Mobile payments “going the wrong way” in-store as users switch to contactless card from Apple Pay
The novelty of paying in-store with a mobile device seems to be waning, with fewer shoppers reaching for their iPhone to pay than this time last year.
The most recent data from PYMNTS.com
shows that both adoption of Apple Pay and its usage are showing the first signs of decline. Android Pay and Samsung Pay have yet to show this decline but this is due to the fact that they have not been around long enough to show this trend. Neither of these two offer anything that Apple does not and in almost every case, we think Apple does it better.
The percentage of iOS users surveyed that had tried Apple Pay fell from 23.8% in June 2016 to 21.9% in March 2017. Furthermore, in March 2017, 48.6% of those users that had not tried Apple Pay said that they were happy with their current payment method (plastic card) compared to 37.0% in March 2015. Of those that have used it, those that “use it at every opportunity that we get” fell from 48% in March 2015 to just 18.7% in March 2017.
It also appears that security, ease of use or the store’s ability to make the payment work are not the reasons for Apple Pay’s lacklustre performance but more the fact that paying with plastic is just fine. This is a great example of how important it is to offer a better experience when one is looking to drive adoption.
Paying with a mobile phone is no easier or convenient than paying with a card and in many circumstances, it is much more difficult. This also explains why mobile based payments have been so successful in China despite being based on the much maligned (in developed markets at least) QR code.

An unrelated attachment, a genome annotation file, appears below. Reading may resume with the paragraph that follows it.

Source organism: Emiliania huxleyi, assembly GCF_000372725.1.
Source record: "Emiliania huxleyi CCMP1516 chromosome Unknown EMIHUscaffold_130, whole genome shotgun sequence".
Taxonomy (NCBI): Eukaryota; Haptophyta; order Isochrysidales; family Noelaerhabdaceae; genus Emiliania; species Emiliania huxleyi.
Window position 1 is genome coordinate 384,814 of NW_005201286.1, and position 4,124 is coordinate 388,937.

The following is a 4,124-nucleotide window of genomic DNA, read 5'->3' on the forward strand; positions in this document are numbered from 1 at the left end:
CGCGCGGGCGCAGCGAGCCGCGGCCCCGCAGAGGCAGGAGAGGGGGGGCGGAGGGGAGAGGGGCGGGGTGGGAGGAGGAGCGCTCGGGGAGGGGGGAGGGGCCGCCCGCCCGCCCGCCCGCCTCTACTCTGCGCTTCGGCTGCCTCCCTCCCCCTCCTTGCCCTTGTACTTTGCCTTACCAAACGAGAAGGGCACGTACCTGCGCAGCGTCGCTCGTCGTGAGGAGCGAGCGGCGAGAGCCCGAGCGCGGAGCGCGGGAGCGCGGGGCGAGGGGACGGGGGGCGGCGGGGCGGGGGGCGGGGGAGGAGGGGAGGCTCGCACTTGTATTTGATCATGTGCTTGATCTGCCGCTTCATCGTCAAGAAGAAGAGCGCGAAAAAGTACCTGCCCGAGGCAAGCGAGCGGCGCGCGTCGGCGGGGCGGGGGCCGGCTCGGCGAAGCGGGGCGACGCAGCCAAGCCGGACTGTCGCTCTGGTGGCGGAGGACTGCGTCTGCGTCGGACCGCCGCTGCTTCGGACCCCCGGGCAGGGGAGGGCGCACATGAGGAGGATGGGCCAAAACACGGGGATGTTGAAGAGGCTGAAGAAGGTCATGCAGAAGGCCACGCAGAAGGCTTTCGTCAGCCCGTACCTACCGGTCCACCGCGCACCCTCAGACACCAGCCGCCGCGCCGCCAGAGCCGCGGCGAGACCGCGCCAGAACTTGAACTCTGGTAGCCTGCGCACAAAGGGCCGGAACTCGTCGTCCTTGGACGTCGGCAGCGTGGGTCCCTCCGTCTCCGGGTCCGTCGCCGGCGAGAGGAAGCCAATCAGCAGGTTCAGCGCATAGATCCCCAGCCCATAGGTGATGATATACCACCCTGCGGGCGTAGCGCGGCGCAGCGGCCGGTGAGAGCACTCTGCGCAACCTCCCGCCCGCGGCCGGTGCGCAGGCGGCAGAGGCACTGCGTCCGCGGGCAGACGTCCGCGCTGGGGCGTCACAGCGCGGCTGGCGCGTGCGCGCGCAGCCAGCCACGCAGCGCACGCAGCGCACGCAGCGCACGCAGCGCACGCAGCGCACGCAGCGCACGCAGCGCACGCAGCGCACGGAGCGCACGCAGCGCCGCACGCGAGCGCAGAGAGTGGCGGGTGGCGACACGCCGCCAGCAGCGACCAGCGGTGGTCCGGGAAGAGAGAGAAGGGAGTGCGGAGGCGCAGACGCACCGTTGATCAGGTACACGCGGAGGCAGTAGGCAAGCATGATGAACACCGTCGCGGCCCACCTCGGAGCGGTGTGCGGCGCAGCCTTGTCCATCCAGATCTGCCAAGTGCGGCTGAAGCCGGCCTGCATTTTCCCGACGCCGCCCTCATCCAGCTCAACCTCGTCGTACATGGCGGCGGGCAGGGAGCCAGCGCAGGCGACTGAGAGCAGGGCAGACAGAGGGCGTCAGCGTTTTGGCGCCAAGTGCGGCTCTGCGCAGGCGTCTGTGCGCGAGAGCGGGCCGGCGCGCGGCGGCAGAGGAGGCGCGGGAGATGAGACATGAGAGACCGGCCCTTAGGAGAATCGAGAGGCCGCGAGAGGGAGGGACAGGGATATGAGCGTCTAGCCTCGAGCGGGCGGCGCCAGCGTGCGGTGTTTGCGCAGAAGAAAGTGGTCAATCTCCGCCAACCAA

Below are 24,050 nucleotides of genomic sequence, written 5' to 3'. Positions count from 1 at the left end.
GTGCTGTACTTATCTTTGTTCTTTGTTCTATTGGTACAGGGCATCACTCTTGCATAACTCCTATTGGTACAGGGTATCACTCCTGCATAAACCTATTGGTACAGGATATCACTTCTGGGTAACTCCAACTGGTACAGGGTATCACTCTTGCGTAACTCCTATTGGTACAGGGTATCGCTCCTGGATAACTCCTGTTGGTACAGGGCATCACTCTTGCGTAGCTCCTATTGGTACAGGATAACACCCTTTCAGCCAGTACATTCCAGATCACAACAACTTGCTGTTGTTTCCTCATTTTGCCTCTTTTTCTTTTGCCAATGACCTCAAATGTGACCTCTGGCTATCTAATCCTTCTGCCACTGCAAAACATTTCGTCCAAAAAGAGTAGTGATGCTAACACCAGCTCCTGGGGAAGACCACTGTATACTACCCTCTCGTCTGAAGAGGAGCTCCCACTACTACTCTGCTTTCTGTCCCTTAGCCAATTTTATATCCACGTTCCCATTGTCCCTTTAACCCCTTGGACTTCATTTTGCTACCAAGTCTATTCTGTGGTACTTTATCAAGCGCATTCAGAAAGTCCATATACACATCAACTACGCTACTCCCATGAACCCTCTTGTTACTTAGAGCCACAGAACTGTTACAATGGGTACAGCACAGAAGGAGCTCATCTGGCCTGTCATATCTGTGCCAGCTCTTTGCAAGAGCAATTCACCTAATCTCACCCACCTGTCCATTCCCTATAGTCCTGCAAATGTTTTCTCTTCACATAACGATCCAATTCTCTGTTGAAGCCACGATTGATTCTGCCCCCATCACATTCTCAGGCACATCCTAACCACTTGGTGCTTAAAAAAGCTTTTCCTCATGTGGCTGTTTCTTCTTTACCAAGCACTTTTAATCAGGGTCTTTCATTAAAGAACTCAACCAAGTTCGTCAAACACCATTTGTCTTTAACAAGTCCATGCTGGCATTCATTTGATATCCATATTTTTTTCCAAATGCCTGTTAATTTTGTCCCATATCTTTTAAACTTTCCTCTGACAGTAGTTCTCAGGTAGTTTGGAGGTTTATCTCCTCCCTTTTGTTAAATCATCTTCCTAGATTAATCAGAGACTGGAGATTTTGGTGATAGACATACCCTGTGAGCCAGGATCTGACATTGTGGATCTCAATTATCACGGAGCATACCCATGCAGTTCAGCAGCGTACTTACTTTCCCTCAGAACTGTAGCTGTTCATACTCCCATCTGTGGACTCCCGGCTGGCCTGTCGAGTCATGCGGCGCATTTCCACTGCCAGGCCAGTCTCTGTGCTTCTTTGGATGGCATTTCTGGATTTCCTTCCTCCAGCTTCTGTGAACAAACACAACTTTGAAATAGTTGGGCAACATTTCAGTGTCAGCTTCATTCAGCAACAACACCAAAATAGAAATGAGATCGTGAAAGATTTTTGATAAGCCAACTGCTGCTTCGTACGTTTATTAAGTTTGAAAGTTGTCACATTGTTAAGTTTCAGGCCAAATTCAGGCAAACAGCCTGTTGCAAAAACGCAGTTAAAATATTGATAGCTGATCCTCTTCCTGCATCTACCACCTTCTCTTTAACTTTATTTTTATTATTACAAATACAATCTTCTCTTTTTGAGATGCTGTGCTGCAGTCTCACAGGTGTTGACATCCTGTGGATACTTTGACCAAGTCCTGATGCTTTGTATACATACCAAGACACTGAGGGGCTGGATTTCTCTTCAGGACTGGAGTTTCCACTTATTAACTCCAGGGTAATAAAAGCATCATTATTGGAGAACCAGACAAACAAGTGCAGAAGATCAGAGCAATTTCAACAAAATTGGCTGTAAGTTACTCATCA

The offline experience to do almost anything in China is dire when compared to USA or Europe which has meant that even QR codes offer a huge improvement in the user experience. For example, when using WeChat Pay, the time required to buy a train ticket can be reduced to 5 minutes from 45 and wait time at a hospital can be reduced to 20 minutes from 2 or more hours.
“This is the issue that we see with mobile based payments in developed markets,” says Richard Windsor, analyst at Edison Investment Research. “Plastic cards have very high penetration and almost everyone accepts them. At the same time payments using a mobile phone don’t particularly improve the user experience for the consumer which is what we think has led to the ambivalence that this survey is pointing to.”
Windsor concludes: “The net result is that to win the kind of adoption that China has, mobile based payments need to offer the user a compelling reason to use them. Failure to do this could see adoption and usage decline to a niche of power users with the vast majority of users sticking with plastic cards which, by all accounts, are plenty good enough.”